@board : The latest version 1.2 will no longer cut-off the bitrat at 320 kbps (e.g. wav, flac etc), since quite some pople got confused by this :-)

Re: Fakin' The Funk? Detect true quality of your Audio Files

Reply #9
@audioxp
Some test files for you:
https://archive.org/download/unsorted_files/t1.wav
https://archive.org/download/unsorted_files/t2.wav
https://archive.org/download/unsorted_files/t3.wav
https://archive.org/download/unsorted_files/t4.wav
https://archive.org/download/unsorted_files/t5.wav


Re: Fakin' The Funk? Detect true quality of your Audio Files

Reply #11
It is quite hard to estimate the "true" source bitrate, and could be considered waste of effort. It is much easier to tell if a lossless file is likely sourced from lossy of any bitrate and replace it with a proper copy of full quality.

These test items have significantly reduced stereo. To assess the quality, I would generate spectrograms with SoX of all the files, so that the L-R (difference) channel is visible, and then quickly skip through the pictures and look for wide bands or gaps that fall into a grid. I've adapted the "Frontah" multi frontend for this purpose. Various quality testers, which also make SoX spectrograms as part of their functionality, usually output the images too small to be reliable, or not all SoX parameters can be tweaked.

T2 "looks" to be the best quality, with full spectrum up to 17k, but suspect because of the low cutoff. The others are obviously heavily lossy.

T1: http://i.imgur.com/HwpBayY.png

Re: Fakin' The Funk? Detect true quality of your Audio Files

Reply #12
Easy to ABX perfectly due to the approximate 100 mSec timing discrepancy.

I'm aware of the discrepancy. I didn't bother to sync the files because the idea is to see what quality this tool assigns to each file.

Re: Fakin' The Funk? Detect true quality of your Audio Files

Reply #13
Easy to ABX perfectly due to the approximate 100 mSec timing discrepancy.

I'm aware of the discrepancy. I didn't bother to sync the files because the idea is to see what quality this tool assigns to each file.

This would  work if only people could control their biases. Leaving such an obvious biasing influence in place obviously  defeats the purpose of DBTs.   If you don't fix it, it suggest  a malicious attempt to bias the tests to suit a personal agenda.


Re: Fakin' The Funk? Detect true quality of your Audio Files

Reply #14
@j7n
I know exactly how the spectrograms look. I'm just curious what quality this tool assigns to each of those files.

Re: Fakin' The Funk? Detect true quality of your Audio Files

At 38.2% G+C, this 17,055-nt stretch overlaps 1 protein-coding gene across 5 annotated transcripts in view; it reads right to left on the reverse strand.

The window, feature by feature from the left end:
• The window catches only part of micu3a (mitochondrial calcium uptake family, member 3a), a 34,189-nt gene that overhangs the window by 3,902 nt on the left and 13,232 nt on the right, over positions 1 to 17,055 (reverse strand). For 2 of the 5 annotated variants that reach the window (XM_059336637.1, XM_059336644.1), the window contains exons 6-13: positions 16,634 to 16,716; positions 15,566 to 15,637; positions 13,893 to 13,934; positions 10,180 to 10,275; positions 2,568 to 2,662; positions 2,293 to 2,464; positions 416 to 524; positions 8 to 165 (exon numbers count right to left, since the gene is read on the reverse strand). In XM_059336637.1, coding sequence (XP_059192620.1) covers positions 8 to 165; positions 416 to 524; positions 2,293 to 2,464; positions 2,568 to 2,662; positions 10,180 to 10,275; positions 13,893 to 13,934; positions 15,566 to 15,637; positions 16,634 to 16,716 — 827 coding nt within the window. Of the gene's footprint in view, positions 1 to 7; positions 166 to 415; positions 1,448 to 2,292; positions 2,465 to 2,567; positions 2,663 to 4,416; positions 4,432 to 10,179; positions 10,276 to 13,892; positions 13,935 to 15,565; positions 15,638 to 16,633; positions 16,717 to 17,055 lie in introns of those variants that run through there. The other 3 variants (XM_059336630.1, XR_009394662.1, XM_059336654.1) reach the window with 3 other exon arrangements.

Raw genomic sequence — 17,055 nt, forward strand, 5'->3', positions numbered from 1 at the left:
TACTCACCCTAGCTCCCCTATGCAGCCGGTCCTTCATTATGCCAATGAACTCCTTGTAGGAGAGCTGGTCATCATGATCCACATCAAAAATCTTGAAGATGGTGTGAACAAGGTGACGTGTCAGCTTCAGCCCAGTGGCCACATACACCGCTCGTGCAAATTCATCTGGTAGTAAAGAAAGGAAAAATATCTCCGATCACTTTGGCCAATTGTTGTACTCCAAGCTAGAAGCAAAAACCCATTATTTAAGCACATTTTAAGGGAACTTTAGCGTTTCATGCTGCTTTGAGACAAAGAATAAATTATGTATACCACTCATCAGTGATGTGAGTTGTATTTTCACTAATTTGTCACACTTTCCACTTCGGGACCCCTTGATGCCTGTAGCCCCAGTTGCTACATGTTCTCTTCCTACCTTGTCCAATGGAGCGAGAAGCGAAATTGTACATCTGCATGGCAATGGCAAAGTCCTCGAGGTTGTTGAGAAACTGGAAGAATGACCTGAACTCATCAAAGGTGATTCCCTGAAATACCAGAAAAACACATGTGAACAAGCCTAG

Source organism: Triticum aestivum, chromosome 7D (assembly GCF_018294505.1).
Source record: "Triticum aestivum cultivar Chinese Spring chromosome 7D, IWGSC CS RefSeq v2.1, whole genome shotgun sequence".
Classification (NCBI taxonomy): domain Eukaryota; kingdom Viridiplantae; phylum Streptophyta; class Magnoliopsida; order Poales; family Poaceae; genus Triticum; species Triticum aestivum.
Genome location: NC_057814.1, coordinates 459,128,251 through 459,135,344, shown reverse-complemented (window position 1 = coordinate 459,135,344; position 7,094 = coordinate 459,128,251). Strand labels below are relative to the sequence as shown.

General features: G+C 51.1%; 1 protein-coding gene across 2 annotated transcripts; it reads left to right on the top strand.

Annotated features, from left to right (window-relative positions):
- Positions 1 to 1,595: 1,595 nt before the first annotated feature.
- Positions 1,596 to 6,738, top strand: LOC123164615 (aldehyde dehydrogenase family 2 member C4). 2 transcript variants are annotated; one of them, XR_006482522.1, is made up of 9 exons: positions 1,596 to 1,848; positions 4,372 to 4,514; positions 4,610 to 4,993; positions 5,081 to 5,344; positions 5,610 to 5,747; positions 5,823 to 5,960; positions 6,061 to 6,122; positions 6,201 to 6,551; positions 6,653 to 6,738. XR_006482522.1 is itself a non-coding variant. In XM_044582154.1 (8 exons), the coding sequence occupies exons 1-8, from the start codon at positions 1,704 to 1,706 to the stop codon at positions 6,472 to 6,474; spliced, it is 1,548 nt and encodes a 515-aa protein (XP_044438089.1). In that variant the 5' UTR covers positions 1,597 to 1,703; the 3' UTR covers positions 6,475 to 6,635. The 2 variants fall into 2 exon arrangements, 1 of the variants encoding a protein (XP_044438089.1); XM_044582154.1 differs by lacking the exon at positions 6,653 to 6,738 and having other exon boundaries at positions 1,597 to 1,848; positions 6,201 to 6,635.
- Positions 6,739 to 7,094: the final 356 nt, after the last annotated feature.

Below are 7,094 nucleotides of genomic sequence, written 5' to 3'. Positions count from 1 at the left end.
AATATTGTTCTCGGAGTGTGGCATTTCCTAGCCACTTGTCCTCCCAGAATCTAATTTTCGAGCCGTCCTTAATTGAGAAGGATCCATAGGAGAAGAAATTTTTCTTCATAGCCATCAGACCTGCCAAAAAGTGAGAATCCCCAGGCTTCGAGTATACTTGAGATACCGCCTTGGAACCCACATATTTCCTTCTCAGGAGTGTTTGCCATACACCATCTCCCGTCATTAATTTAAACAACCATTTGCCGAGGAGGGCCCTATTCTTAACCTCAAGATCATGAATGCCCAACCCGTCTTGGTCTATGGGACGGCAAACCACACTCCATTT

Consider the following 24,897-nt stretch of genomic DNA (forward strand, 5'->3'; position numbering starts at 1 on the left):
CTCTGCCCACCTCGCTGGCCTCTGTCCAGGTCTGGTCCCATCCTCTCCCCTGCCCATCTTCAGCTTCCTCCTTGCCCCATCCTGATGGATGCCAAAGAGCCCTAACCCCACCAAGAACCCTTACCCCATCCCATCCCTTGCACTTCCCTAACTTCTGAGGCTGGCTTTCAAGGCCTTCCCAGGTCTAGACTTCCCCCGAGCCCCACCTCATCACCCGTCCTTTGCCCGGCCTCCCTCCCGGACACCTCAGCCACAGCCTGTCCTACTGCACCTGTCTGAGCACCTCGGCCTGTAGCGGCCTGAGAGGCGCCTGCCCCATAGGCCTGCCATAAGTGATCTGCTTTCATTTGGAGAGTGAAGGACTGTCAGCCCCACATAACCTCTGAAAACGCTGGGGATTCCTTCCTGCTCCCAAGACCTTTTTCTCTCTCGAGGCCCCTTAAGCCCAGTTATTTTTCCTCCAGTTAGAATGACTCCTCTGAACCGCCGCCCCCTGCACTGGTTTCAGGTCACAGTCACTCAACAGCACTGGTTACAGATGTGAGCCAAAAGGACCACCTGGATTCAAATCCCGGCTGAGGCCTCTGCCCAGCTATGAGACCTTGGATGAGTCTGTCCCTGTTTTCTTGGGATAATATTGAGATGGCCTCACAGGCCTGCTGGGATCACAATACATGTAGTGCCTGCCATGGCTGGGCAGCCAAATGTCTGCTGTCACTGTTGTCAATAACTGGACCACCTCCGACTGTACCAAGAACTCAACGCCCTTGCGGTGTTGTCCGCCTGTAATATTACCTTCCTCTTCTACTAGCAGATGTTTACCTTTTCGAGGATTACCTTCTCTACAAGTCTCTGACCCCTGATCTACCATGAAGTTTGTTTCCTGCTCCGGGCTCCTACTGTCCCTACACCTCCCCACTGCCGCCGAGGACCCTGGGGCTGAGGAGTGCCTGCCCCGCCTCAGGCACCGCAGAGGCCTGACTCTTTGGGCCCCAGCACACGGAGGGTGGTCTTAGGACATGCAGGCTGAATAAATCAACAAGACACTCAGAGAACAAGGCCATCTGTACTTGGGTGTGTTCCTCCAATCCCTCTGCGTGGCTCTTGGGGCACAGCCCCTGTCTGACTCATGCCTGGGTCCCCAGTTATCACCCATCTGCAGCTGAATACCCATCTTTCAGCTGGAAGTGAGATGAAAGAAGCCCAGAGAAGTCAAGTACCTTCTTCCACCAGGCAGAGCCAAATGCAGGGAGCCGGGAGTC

Reply #15
This would  work if only people could control their biases. Leaving such an obvious biasing influence in place obviously  defeats the purpose of DBTs.  If you don't fix it, it suggest  a malicious attempt to bias the tests to suit a personal agenda.

Who said anything about DBTs?
You had me thinking I was in the wrong thread for a moment there.

Re: Fakin' The Funk? Detect true quality of your Audio Files

Reply #16
@2012 : t3 is reported as 128 kbps, t2 *would* have been reported as 160 kbps if it was not so short and had this "flaw" at the end.
The other ones show a spectrum that is reasonable according to the stated bitrate and therefore marked as OK...


Re: Fakin' The Funk? Detect true quality of your Audio Files

Reply #18
@2012 t6 is also flagged as OK. (for me, this spectrum looks "best" :-) as if it was the original source...)

Re: Fakin' The Funk? Detect true quality of your Audio Files

Reply #19
@audioxp

Okay.

Here is how those files were generated:
Code: [Select]
t1.wav:  lossless -> Opus 64k
t2.wav:  lossless -> sinc lowpass 17k
t3.wav:  lossless -> FDK AAC VBR 4
t4.wav:  lossless -> LAME MP3 128k -> Opus 64k
t5.wav:  lossless -> FDK AAC VBR 0 (HE-AACv2)
t6.wav:  lossless -> lossywav -q P

t2 is actually the best one of the bunch (should be audibly lossless, at least for adults  ;) )

Now. I hope that you understand that I was being sarcastic when I wrote:
Quote
You can skip the analysis in Opus (CELT MODE) files and HE-AAC files. They are all real full quality encodes!

Source file:
https://archive.org/download/unsorted_files/t_original.wav

Re: Fakin' The Funk? Detect true quality of your Audio Files

Reply #20
Well, maybe t2 is "best" (whatever that means), but nevertheless it is a fake 'cos it states to contain 1411 kbps but it's "only" ~160...

 

Re: Fakin' The Funk? Detect true quality of your Audio Files

Reply #21
Well, maybe t2 is "best" (whatever that means), but nevertheless it is a fake 'cos it states to contain 1411 kbps but it's "only" ~160...
Dunning Kruger is in full swing.
Is 24-bit/192kHz good enough for your lo-fi vinyl, or do you need 32/384?